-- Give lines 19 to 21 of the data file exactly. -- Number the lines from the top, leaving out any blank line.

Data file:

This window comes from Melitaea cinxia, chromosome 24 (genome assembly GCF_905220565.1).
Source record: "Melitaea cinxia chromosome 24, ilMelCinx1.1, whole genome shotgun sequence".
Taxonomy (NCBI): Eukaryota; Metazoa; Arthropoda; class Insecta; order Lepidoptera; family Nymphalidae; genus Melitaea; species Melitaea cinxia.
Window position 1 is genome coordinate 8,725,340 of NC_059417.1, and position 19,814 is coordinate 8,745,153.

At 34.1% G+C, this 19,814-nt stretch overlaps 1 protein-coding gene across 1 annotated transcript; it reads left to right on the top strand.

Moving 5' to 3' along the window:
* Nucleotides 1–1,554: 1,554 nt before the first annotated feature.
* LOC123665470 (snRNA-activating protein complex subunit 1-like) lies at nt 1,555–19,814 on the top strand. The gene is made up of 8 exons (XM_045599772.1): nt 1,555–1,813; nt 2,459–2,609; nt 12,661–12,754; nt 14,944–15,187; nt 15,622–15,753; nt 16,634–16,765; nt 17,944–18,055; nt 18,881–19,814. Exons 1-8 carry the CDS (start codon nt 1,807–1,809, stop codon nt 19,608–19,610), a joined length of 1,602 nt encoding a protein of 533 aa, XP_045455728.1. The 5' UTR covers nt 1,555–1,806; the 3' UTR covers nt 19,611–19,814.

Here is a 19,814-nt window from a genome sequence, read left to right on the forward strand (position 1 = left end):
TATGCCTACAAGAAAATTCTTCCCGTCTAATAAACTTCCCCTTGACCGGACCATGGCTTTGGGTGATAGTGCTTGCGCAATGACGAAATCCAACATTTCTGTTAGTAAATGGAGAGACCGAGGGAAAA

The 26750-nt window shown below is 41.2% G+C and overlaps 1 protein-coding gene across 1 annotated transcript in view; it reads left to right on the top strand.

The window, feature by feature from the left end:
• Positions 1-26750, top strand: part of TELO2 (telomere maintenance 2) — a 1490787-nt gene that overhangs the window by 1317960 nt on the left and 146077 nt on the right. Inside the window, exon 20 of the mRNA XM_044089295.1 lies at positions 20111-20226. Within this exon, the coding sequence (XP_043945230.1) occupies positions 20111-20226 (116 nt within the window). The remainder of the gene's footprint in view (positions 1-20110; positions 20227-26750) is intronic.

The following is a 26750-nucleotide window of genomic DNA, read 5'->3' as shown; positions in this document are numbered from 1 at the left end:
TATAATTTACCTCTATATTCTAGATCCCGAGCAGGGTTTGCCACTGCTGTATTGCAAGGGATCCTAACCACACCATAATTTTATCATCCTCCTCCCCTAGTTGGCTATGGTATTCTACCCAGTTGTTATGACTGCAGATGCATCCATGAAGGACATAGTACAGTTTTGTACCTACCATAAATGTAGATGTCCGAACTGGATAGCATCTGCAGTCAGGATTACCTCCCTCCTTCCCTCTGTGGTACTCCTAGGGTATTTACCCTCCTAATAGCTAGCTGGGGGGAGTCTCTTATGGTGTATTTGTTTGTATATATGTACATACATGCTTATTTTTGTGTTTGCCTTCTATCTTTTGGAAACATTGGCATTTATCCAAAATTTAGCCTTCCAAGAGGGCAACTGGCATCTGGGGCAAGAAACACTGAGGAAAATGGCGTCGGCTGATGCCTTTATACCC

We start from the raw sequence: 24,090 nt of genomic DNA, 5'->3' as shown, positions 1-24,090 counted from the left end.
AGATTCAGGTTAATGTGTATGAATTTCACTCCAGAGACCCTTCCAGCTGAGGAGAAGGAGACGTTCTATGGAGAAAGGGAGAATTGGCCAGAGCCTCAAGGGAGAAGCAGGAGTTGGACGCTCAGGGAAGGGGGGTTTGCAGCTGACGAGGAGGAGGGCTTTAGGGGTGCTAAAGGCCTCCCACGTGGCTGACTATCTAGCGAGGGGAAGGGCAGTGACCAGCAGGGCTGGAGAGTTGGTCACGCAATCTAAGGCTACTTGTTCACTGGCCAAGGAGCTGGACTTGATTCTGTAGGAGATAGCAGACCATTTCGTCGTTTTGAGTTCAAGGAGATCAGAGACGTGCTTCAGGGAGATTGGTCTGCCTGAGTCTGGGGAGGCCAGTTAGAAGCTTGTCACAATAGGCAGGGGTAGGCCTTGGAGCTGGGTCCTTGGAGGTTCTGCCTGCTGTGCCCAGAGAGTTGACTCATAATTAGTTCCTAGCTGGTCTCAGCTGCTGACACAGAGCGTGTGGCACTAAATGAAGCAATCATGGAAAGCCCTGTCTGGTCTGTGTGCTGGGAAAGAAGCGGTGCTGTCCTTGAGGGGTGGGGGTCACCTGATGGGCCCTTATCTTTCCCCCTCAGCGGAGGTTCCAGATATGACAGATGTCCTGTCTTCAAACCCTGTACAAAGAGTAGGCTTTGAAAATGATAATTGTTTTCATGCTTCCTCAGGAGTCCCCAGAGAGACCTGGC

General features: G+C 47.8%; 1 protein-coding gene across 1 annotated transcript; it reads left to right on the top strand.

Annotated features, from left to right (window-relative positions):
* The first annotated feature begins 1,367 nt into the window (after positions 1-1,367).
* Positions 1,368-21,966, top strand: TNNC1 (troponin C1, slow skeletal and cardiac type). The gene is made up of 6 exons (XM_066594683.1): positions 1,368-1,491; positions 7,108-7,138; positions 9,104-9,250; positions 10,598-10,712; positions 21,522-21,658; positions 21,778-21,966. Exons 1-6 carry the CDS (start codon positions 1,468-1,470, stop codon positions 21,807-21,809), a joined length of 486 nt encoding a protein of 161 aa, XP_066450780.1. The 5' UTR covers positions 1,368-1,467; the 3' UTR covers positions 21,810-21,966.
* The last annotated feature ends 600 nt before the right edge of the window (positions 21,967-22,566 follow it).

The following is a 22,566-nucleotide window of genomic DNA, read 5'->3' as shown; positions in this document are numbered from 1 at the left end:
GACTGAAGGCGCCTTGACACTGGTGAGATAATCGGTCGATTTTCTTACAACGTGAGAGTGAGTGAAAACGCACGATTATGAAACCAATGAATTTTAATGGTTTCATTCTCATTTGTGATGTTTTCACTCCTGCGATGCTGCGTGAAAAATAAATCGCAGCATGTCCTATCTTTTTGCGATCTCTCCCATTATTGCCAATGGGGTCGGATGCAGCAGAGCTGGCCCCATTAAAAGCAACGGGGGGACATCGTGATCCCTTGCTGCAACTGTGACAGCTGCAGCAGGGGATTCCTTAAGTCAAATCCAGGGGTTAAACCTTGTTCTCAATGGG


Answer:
Annotated features, from left to right (window-relative positions):
* The first annotated feature begins 1,367 nt into the window (after positions 1-1,367).
* Positions 1,368-21,966, top strand: TNNC1 (troponin C1, slow skeletal and cardiac type). The gene is made up of 6 exons (XM_066594683.1): positions 1,368-1,491; positions 7,108-7,138; positions 9,104-9,250; positions 10,598-10,712; positions 21,522-21,658; positions 21,778-21,966. Exons 1-6 carry the CDS (start codon positions 1,468-1,470, stop codon positions 21,807-21,809), a joined length of 486 nt encoding a protein of 161 aa, XP_066450780.1. The 5' UTR covers positions 1,368-1,467; the 3' UTR covers positions 21,810-21,966.